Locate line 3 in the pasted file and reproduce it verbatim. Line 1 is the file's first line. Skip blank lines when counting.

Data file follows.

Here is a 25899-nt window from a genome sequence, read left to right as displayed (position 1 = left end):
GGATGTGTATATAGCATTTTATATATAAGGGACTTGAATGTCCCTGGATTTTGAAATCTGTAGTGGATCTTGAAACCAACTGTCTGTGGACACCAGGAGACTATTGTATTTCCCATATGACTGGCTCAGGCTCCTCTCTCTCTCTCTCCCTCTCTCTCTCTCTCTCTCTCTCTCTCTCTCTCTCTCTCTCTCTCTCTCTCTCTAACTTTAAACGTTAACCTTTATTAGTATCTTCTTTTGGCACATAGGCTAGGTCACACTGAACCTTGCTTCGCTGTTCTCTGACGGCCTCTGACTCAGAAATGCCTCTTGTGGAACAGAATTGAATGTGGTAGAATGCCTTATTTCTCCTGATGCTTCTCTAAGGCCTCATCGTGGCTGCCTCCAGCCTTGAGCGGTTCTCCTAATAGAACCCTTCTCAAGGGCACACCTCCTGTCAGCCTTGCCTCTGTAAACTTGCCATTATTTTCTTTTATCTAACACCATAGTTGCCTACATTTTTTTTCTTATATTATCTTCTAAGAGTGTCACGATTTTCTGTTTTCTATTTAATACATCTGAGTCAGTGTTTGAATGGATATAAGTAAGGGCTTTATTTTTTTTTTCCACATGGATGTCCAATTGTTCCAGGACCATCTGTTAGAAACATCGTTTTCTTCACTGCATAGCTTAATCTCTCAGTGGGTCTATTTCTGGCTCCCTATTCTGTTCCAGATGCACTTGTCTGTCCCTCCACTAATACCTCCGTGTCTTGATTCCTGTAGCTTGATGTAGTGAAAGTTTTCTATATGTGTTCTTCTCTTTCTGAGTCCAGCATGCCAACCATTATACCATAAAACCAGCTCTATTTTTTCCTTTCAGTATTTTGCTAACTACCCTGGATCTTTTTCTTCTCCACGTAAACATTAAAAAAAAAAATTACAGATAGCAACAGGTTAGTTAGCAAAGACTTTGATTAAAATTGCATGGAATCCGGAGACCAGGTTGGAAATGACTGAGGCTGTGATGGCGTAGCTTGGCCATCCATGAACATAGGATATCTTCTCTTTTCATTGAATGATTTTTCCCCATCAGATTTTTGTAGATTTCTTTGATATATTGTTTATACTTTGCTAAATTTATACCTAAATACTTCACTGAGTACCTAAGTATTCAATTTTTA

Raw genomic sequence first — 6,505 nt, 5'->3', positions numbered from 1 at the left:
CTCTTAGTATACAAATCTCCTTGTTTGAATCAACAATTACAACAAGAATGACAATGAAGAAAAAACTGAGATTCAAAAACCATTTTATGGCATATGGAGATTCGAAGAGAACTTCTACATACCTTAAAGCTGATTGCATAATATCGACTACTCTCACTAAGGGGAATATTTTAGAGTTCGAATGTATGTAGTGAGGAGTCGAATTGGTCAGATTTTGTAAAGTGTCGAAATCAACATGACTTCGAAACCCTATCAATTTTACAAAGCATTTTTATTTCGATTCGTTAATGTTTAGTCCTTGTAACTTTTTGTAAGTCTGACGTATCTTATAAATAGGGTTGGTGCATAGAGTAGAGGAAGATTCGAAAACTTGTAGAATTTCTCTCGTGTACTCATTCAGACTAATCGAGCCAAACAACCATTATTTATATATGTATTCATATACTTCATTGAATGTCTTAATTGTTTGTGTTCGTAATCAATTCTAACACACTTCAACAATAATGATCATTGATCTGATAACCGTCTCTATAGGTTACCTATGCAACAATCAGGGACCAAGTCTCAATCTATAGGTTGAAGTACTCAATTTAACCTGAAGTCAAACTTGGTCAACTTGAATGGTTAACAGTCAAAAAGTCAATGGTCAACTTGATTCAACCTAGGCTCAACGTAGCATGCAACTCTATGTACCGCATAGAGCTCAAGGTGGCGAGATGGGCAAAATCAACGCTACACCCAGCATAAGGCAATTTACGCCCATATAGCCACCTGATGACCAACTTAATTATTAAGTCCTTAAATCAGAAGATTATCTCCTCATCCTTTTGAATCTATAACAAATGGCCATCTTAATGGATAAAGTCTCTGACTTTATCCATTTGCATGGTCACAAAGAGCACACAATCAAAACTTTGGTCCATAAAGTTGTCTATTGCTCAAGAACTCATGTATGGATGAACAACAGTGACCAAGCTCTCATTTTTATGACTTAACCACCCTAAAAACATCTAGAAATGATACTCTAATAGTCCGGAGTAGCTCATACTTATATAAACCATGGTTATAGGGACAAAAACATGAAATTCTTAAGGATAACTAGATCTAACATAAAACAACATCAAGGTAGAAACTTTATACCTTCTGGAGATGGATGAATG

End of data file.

Raw genomic sequence first — 6,505 nt, 5'->3', positions numbered from 1 at the left: